A leisurely bystander paused in front of the former Odd Fellows Hall on Saturday to ask Tom Hodgkins what he was fighting for.
“Somebody’s going to tear this down?” he said, staring up at the historic State Street structure bearing the familiar red “Arts at 440” inscription.
“They bought out the government,” Hodgkins shouted, as his three small children played nearby. “They’re going to tear down a temple for greed.”
“Do you have any petitions?” asked the bystander.
Clutching his cardboard sign reading “Built for love, razed for greed,” Hodgkins smiled and shook his head.
“We’re just appreciating this building and the values it embodies before it’s gone,” he said. “It’s already been done. The city’s been bought out. It’s done. We’re just here to appreciate it before it’s gone.”
His message was simple, but resigned: inform the people.
The former International Order of Odd Fellows Hall, located at 440 State St., is slated for demolition before year’s end. The decision was approved Wednesday by members of the city Planning Commission after building owner Tony Civitella urged the commission to move ahead with demolition plans so construction wouldn’t be delayed until spring.
But to rush through approval of a demolition that will eradicate a historic piece of the city is undemocratic to Hodgkins. So he stood outside the building, with his three kids, his sign, drums and bells, for two hours Saturday before packing up his belongings and leaving.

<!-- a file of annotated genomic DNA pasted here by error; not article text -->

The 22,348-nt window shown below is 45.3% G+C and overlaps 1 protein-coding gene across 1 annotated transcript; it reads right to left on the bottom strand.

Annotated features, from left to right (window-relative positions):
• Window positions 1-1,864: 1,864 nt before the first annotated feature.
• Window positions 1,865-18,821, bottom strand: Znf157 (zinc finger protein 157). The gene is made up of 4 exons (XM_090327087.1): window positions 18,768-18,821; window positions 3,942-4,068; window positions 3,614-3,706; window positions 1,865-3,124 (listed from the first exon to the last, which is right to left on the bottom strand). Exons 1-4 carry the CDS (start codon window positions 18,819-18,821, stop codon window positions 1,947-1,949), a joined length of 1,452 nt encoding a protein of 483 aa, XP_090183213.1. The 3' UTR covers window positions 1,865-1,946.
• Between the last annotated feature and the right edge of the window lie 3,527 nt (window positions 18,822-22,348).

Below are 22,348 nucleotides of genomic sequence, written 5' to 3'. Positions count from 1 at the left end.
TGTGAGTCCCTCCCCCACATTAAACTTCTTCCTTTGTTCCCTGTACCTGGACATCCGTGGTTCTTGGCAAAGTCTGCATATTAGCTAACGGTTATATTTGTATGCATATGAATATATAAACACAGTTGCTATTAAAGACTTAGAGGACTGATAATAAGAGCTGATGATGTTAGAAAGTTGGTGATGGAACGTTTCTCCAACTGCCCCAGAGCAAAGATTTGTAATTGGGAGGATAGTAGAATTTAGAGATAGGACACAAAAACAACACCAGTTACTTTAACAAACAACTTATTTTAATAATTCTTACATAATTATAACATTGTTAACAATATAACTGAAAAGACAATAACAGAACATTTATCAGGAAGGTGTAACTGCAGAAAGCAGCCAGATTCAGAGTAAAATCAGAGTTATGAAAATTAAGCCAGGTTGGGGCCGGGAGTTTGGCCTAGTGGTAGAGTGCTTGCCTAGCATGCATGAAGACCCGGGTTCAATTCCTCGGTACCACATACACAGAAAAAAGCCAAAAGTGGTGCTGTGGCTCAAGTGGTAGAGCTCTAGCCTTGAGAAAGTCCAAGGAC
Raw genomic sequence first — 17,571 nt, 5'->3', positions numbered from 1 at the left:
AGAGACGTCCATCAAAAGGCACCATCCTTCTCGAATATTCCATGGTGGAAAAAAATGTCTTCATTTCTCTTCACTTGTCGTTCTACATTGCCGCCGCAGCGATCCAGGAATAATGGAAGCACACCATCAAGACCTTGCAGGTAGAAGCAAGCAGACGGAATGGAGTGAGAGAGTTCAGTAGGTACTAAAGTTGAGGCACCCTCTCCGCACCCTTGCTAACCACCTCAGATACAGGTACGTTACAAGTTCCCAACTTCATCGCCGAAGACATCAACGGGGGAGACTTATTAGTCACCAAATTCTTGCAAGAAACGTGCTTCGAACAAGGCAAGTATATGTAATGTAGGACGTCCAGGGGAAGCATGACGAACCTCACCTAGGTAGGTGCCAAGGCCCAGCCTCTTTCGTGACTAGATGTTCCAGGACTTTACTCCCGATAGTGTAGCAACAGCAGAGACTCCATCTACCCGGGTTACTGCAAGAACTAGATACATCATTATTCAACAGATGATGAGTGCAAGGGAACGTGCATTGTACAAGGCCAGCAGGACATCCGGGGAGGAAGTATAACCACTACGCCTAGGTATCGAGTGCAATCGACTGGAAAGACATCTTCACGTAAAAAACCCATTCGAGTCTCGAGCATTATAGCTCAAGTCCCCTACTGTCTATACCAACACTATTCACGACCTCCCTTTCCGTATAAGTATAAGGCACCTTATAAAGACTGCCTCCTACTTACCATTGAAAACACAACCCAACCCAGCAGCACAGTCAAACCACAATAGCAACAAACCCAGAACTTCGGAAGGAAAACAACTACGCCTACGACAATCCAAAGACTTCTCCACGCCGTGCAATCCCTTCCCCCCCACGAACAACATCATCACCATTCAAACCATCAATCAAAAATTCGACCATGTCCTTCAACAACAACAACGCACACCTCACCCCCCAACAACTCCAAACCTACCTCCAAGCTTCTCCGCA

“I think it’s important that we keep our heritage,” Hodgkins said. “This is not just some apartment building, it’s not some bank. It was a building built by the community. It wasn’t some rich man’s house. It was built by the people for the people.”
Although Civitella originally called for leveling only the rear two-thirds of the structure, it was determined that the ornate terra-cotta façade is inseparable from the brick substructure of the building, prompting the decision for complete demolition.
Overall, the construction project will cost $5 million. The Metroplex Development Authority in June said it would give Civitella a $150,000 renovation grant and $60,000 façade grant so his software development company, Transfinder, could move its headquarters into the building formerly owned by Proctors.
“But that was the plan all along,” said Hodgkins, who wore a foot-and-a-half tall birch bark hat on his head and a bell on his waist, of the demolition. “That was the plan. That was the Trojan horse. They had a reason to subvert the democratic process because Metroplex is not a democratic organization. They are unaccountable. They have a job, and they will do anything to accomplish what they want.”
Transfinder has plans to incorporate an open space environment and work modules with access to sunlight by installing large windows on each of three floors, balconies and space for a garden on the third floor. Civitella must go before the commission in a month for an architectural review of his building before the plan can move forward.
Schenectady Heritage Foundation Chairwoman Gloria Kishton was not pleased with the commission’s decision. She criticized the new plan, questioning whether the terra-cotta façade was the real reason Transfinder wanted full demolition.
“A lot of people are upset with it,” she said. “I’ve been getting calls from people saying they’re not too happy about this.”
The State Street structure was built by the fraternal organization to embody the principles of love, truth and friendship, said Hodgkins. The community organization spent years involved in charitable works and providing homes for orphans and the elderly, he said.
“I think it’s just a real shame that this had to happen,” he said, “that the developers run the city instead of the people.”